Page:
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© 1996-2008 by
Ken R. Noffsinger
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Lockheed Wind Tunnel Testing
By Ken R. Noffsinger

Probably the most important racing research conducted by Chrysler during the '60s Aero Wars took place in the wind tunnels at Wichita State University in Kansas and in Marietta, Georgia at Lockheed's wind tunnel. The Wichita tunnel was not large enough to house full-size cars, so 3/8 scale models were used. The Lockheed tunnel, however, was capable of full scale testing.

For his book Supercars - The Story of the Dodge Charger Daytona and Plymouth SuperBird, Frank Moriarty interviewed Chrysler engineer Dick Lajoie:

"So John Vaughn and I flew out to Atlanta and looked at the tunnel," remembers Lajoie. "We talked to somebody and they said, 'Right now, all we've got is this big hole in the ceiling where they drop the aircraft models.' We said, 'Can you do that with cars?'"

Lajoie and Vaughn went to Michigan and showed everyone photographs of the tunnel. Chrysler wanted to take advantage of the Lockheed tunnel's full-size testing capabilities, but there was a big problem. The hole in the tunnel through which the test vehicles were to be lowered was 14 feet long--and the cars measured nearly 18 feet. The problem had just one solution--a cradle would have to be tooled to angle the car and get it through the hole and into the tunnel.

Moriarty also talked to Chrysler aerodynamicist Bob Marcell:

Bob Marcell was involved in the first tests at Lockheed--a study of drafting....Engineering's H. Paul Bruns had allocated $50,000 for the testing.

"So we were going to do drafting tests," says Marcell. "Well, they charged $500 per hour down there whether you had the wind on or not. Hell, we spent two days just putting in the ground plane for the cars, trying to get the balance system to interface correctly. And I remember calling Paul and saying, 'Paul, we're here to find out about how cars draft, but I spent all of the money and we haven't even turned on the fan yet! I need another $50,000.' Back in the late '60s that was a lot. But we got the money and we ran there for two or three days. It took us forever to get the data reduced because they didn't have some of the capabilities that Wichita had because they hadn't run cars before.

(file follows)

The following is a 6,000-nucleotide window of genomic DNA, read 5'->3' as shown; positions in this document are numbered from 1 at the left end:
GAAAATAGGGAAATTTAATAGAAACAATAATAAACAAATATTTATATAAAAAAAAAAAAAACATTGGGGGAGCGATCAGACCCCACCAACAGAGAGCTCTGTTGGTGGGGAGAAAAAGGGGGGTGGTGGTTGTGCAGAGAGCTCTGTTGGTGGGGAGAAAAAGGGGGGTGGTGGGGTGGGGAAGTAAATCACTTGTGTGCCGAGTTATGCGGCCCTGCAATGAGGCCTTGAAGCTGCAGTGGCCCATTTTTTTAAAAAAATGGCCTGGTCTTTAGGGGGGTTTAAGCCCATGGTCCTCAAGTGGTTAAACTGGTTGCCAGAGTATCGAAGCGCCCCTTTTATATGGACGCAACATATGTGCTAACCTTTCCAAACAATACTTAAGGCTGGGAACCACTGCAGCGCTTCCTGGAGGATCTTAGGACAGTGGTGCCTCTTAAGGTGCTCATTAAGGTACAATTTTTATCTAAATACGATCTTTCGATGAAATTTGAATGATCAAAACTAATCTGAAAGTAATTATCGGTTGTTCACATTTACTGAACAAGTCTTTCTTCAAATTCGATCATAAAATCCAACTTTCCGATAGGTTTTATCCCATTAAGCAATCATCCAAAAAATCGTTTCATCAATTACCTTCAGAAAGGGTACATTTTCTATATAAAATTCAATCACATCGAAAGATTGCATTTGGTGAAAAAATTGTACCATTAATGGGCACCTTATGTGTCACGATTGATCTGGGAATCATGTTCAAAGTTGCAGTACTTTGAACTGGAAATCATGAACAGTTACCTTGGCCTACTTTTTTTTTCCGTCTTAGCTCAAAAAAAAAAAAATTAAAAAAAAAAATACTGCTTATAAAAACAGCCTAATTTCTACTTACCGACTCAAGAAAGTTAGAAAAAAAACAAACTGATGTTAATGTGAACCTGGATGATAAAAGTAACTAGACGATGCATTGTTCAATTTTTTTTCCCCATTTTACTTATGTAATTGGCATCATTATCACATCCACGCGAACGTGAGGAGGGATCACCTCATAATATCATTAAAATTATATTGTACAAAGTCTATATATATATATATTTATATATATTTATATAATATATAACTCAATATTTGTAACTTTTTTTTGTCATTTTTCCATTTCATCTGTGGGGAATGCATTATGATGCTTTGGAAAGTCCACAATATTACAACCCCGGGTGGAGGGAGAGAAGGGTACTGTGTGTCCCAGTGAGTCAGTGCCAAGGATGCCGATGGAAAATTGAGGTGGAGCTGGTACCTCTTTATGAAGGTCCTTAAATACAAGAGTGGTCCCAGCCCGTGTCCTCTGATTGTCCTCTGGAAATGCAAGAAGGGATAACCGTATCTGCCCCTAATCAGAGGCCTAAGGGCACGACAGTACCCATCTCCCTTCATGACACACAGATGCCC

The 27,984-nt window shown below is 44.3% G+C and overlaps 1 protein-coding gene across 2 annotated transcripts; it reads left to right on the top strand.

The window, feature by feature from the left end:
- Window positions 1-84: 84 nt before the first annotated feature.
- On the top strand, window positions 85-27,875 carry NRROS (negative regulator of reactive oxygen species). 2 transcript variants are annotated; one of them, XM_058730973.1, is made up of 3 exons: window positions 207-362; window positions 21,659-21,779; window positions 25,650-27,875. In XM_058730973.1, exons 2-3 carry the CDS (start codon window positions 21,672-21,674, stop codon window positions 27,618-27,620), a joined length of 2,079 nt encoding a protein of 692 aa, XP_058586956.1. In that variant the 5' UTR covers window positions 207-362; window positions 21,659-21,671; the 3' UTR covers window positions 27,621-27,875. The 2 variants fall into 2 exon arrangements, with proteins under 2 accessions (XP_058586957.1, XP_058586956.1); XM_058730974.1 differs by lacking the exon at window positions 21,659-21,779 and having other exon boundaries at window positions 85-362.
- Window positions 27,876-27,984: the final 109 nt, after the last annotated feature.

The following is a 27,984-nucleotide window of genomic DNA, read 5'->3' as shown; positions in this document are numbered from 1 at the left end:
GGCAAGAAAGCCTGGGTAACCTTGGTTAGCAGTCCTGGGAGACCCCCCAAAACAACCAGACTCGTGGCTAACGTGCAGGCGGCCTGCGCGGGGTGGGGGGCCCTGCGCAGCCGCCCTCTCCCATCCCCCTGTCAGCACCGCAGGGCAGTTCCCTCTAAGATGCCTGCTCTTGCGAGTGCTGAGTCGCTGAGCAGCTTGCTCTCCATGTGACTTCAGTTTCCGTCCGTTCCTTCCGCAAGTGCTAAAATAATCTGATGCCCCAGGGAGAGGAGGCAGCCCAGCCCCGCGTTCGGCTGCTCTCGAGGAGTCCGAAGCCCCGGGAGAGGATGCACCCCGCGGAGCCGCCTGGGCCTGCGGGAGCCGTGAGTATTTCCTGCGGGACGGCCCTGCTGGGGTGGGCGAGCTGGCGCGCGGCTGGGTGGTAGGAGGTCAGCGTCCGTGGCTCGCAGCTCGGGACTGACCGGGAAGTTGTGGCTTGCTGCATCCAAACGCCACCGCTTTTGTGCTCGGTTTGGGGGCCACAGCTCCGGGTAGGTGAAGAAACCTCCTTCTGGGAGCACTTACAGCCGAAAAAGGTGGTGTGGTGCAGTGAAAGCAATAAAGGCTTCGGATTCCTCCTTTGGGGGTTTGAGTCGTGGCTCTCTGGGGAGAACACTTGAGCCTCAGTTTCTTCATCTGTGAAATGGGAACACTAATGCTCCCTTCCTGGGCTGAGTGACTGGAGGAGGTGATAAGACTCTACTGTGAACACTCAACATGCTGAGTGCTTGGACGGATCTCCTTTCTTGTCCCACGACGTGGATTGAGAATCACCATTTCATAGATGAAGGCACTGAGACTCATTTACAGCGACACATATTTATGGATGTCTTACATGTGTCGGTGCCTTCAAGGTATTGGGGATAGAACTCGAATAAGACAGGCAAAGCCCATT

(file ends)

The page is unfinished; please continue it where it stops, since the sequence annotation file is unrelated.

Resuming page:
Marcell had this to say about taking the cars to the Lockheed tunnel facility:

"You get down there in that part of the country, where it's a real hotbed for racing, and we had all of this security. But then when they backed the cars out of the moving van you could hear them about 25 miles away!" exclaims Marcell. "If you followed racing, you knew it was a Hemi--so they kind of knew who was in the tunnel."

The photos that follow were taken at the Lockheed facility in Georgia. Whether or not this is the first drafting test session talked about by Lajoie and Marcell is unknown. Cars are the Mario Rossi Plymouth driven by Darel Dieringer during the 1968 NASCAR season and the Dodge Charger 500 "mule car" test vehicle. All photos are courtesy of Greg Kwiatkowski.

Click On A Photo To View The Full-Size Version

The Mario Rossi Plymouth RoadRunner takes flight, moving from its first floor perch through a hole in the second floor.
After clearing the second floor hole, the Plymouth RoadRunner was apparently swung back, and then it began the journey to the third floor.
Just above third floor level, the RoadRunner is nearly ready to be guided over the fourteen foot access hole in the wind tunnel ceiling.
How do you fit an eighteen foot Plymouth through a fourteen foot roof hole?
You tilt it--very carefully--using your special harness and a few well placed ropes. And make sure you have another expensive race vehicle directly beneath it in case anything goes wrong.
The RoadRunner lands safely along side its tunnel mate, the Dodge Charger 500 test car. Presumably foot print dents in the RoadRunner roof sheet metal didn't adversely effect the test data.
Notice the tufts of yarn on the Charger in the photo at right. These tufts made it easy to see just how air flowed along cars' exterior.
The Mario Rossi Plymouth RoadRunner and Dodge Charger 500 mule car in tight formation, presumably for drafting tests.
At left, a test is in progress (notice how the tufts are blurred at the ends because of their rapid motion). The "driver" uses a headset/microphone to communicate with technicians observing through a window in the tunnel wall.